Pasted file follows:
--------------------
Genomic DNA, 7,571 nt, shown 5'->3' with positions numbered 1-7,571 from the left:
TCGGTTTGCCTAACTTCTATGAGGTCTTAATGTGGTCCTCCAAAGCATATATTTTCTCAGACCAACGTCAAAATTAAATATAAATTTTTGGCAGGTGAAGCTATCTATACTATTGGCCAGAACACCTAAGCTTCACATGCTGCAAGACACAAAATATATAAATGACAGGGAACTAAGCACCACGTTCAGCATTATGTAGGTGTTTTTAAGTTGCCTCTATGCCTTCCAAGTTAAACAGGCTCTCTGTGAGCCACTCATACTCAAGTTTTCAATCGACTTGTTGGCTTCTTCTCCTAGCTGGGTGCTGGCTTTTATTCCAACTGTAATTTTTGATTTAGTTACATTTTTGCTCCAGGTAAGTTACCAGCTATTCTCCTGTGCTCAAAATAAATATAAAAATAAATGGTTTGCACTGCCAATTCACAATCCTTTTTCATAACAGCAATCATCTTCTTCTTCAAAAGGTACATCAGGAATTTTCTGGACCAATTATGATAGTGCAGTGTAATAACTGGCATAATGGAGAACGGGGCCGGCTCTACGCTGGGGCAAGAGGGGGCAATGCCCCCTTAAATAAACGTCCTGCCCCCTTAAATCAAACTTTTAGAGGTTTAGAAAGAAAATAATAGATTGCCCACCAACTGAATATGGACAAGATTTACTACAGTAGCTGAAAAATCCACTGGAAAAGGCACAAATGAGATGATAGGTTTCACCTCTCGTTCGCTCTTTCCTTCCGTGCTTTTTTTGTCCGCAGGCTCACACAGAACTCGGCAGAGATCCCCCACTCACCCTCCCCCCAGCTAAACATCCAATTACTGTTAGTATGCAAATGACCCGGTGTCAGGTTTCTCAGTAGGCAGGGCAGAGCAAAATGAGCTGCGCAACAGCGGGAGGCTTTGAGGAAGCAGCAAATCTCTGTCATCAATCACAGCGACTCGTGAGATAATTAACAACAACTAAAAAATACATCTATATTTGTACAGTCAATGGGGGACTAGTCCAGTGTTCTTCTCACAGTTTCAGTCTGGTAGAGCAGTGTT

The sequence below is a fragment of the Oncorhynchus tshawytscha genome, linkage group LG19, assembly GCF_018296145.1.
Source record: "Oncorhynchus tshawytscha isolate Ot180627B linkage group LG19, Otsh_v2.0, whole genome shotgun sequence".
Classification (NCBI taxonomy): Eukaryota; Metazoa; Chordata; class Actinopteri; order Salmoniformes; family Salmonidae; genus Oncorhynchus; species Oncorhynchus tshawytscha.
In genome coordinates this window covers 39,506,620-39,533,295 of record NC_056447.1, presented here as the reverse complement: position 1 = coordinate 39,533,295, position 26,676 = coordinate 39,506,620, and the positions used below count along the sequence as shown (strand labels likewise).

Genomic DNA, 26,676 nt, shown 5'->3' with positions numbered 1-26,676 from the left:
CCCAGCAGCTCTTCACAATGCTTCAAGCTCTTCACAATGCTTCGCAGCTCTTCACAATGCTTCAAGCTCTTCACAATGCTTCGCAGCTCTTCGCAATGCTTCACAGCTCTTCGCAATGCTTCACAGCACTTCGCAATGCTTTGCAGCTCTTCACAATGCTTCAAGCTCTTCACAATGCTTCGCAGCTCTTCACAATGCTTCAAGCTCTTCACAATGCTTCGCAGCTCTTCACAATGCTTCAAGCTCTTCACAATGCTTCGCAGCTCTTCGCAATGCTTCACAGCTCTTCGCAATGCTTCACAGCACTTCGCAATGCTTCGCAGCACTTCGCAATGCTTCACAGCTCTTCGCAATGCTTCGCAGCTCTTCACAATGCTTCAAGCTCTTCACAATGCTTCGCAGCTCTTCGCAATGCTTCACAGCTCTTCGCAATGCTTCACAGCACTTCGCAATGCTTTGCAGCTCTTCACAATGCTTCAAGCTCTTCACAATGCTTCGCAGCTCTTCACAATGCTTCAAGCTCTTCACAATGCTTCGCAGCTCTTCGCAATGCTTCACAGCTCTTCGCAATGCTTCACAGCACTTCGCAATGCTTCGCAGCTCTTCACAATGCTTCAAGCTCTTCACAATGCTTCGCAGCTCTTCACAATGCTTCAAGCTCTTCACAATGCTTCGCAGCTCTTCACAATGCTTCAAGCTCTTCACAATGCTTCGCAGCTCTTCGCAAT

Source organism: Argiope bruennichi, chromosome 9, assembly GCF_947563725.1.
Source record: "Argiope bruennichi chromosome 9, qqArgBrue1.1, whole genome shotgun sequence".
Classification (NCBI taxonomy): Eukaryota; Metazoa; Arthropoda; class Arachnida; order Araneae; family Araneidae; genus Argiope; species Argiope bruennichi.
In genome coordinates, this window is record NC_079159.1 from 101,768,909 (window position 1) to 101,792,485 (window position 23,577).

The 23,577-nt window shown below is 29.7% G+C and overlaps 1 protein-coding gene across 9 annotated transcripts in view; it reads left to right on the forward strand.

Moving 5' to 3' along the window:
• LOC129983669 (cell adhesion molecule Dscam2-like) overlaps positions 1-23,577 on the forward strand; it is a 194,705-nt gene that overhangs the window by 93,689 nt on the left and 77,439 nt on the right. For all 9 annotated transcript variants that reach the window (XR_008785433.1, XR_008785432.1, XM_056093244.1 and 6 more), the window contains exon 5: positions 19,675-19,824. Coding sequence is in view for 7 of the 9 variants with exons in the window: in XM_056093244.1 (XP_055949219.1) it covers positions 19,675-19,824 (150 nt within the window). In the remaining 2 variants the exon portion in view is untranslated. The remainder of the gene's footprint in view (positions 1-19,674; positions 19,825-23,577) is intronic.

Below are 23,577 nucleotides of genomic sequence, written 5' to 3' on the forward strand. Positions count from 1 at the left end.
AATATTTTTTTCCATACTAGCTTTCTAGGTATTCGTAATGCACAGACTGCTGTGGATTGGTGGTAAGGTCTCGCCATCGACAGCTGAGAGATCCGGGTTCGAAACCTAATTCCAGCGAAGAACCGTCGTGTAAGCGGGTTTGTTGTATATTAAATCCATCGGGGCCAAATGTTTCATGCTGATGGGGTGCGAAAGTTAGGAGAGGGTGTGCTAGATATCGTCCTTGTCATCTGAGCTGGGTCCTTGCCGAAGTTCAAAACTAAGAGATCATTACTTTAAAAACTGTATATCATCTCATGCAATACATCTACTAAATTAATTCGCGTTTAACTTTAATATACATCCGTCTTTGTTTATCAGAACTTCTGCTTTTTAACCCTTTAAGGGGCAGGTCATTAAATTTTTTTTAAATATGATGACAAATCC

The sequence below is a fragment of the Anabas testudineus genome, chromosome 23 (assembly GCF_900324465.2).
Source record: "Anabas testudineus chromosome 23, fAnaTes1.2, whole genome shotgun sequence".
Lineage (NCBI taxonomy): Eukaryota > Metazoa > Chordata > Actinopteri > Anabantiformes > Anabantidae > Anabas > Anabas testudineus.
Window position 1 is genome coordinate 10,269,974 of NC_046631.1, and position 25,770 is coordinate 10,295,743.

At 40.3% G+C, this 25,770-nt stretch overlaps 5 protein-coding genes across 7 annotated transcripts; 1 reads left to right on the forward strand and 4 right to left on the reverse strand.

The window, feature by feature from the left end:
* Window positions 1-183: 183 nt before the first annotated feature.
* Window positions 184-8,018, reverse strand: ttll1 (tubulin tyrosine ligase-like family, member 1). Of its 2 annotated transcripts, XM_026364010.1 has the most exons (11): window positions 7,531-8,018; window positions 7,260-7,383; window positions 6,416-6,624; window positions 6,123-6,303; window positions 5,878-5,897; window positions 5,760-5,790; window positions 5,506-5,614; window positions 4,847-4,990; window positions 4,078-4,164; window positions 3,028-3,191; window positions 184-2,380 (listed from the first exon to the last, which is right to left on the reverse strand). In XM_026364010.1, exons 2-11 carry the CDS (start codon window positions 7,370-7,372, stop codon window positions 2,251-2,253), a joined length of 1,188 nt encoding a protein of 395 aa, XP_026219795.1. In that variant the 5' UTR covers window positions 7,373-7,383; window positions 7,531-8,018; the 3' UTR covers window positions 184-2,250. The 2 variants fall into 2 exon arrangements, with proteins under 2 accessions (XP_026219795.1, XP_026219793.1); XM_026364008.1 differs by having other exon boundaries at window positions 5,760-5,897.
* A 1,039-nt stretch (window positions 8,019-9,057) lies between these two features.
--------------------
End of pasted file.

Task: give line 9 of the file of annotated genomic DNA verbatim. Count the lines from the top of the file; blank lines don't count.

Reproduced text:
Source organism: Argiope bruennichi, chromosome 9, assembly GCF_947563725.1.